Interdisciplinary research team
The Labor Market Integration of Refugees team is an interdisciplinary research team at the University of Groningen with a background in Social Psychology, Cultural Psychology, and Organisational Sociology.
Since Spring 2017 we collaboratively study different aspects related to the labor market integration of refugees in the Netherlands
dr. Nina Hansen is Associate Professor of Social Psychology at the Faculty of Behavioral and Social Sciences, University of Groningen. Her research centers on the theme of the social psychology of cultural development. She studies cultural changes that are instigated by modernization processes. In her first line of research, she investigates cultural change, which is often caused by development aid in the Global South. In this context, her research focuses on the (often unintended) consequences of aid projects that introduce modern innovations in these nations such as, microfinance services, novel education initiatives, and new technologies. She is especially interested in how the position of marginalized people and women could be strengthened. In her second line of research, she focusses on cultural change instigated by migration. In this context, she is interested in the labour market integration of refugees and the impact of cultural differences for host societies and migrants. She is regularly consulted by different governments and organizations around the world and is an expert on social impact evaluations of interventions with broad field experience in African, Asian and Latin American nations.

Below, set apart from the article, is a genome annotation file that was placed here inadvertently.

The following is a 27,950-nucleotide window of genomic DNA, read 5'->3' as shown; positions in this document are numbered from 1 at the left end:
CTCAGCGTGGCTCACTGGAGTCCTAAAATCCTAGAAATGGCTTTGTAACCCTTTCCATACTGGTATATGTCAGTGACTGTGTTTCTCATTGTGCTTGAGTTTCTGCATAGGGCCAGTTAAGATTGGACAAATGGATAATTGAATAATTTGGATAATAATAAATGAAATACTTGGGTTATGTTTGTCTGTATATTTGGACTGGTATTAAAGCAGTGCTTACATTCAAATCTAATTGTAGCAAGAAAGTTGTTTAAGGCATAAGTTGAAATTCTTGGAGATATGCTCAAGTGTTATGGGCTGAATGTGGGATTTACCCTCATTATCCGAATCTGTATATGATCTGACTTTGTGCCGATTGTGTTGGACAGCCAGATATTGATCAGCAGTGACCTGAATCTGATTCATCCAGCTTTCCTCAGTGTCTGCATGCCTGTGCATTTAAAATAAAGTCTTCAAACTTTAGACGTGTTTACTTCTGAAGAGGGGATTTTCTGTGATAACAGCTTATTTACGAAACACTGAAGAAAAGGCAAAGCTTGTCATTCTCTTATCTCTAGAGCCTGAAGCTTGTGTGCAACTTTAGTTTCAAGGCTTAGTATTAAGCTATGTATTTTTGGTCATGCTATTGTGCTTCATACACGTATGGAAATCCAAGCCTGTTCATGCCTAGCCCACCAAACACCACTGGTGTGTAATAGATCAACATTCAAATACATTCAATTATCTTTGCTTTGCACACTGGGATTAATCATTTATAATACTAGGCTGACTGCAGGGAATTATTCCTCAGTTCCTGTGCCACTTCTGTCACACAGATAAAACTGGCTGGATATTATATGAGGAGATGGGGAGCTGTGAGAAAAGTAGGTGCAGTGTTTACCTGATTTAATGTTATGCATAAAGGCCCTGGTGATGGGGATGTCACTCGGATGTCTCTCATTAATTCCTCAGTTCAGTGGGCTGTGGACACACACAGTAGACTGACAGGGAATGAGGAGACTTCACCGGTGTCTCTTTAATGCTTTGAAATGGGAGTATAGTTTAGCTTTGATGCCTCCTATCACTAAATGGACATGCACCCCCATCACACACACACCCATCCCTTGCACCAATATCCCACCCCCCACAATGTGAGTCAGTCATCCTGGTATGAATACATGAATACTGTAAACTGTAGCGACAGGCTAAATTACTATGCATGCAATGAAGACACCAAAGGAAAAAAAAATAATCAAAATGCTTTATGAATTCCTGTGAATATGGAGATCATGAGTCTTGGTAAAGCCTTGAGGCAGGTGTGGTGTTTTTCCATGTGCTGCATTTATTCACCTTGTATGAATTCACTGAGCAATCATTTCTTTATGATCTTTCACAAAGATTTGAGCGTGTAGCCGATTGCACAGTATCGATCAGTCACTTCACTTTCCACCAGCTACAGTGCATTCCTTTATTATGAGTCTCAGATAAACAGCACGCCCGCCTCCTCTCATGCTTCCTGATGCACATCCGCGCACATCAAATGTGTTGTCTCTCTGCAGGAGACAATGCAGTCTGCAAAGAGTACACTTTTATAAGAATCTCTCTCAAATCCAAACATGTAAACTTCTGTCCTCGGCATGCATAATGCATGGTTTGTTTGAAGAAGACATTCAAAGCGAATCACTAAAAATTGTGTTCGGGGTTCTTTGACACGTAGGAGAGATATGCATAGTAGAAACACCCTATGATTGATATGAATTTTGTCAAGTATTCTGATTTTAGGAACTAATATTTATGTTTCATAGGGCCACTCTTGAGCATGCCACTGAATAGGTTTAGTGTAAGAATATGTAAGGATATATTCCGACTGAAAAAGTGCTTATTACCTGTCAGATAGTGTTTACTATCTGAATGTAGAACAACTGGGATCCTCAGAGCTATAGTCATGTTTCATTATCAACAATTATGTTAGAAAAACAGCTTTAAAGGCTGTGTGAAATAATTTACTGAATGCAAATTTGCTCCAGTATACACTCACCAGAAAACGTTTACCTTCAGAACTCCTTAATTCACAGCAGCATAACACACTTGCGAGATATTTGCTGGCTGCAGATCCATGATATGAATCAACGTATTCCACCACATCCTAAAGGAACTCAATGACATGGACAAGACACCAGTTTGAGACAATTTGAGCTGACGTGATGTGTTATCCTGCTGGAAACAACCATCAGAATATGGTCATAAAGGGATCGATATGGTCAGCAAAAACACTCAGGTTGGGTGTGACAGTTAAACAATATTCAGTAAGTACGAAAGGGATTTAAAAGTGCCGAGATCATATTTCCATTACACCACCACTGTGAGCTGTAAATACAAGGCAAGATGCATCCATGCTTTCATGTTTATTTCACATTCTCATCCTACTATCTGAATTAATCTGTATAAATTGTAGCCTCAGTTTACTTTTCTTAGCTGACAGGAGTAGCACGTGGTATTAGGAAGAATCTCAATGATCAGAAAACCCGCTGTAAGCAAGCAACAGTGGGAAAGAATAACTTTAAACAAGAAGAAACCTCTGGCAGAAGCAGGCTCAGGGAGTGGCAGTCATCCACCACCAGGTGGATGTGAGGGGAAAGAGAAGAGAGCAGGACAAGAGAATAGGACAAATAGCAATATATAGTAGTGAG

dr. Liesbet Heyse is assistant professor of organization sociology at the University of Groningen. She is an expert in public administration, evidence-based intervention and policy design, and qualitative and quantitative organization research in close collaboration with stakeholders involved. She has extensive knowledge on the policy side of Dutch integration process of migrants and the role of non-profit organizations therein. Liesbet Heyse’s research centers on the sociology of work and organizations, with a focus on the societal effects of (reforms in) public, nonprofit and private organizations in relation to their governance structures, and organizational performance. Key focus areas include: human resource management & performance of (international) nonprofit organizations; public organizations and public sector reform in global perspective; humanitarian crises and aid provision; selection and retention of first generation migrants in the labor market.
dr. Marloes Huis is a junior researcher at the Faculty of Behavioral and Social Sciences at the University of Groningen. She works in the interdisciplinary project “Improving selection and retention of first generation migrant workers: A social impact analysis of HR practices and cultural-sensitivity training for employers” funded by the ‘national science agenda’. Her research centers on the selection and retention of migrant workers, cultural psychology, women’s empowerment, and training. She completed her PhD research on women’s empowerment in the context of microfinance services and has mixed-method field research experience ranging from conducting in-depth interviews to randomized controlled trials in collaboration with non-governmental organizations and project-beneficiaries in Africa and Asia.
Anne Kuschel is a PhD student at the Faculty of Behavioral and Social Sciences at the University of Groningen. Her interdisciplinary, multi-method PhD project focuses on “Sustainable labor market integration of first generation migrant groups: The quest for the ‘migrant-organization fit’”. Her research centers on the role of perceived cultural differences and HRM practices/policies in promoting recruitment and retention of migrants in organizations. In her PhD, she studies the Dutch employer and migrant perspective to understand how the selection and retention of migrants in the Dutch labor market could be improved by considering the ‘migrant-organization fit’. Anne Kuschel has extensive quantitative and qualitative research experience; extensive knowledge on the Dutch and German integration process of migrants; and is a member of a Dutch learning platform on the labor integration of Syrian refugees in the Netherlands.
|Last modified:||28 March 2019 6.25 p.m.|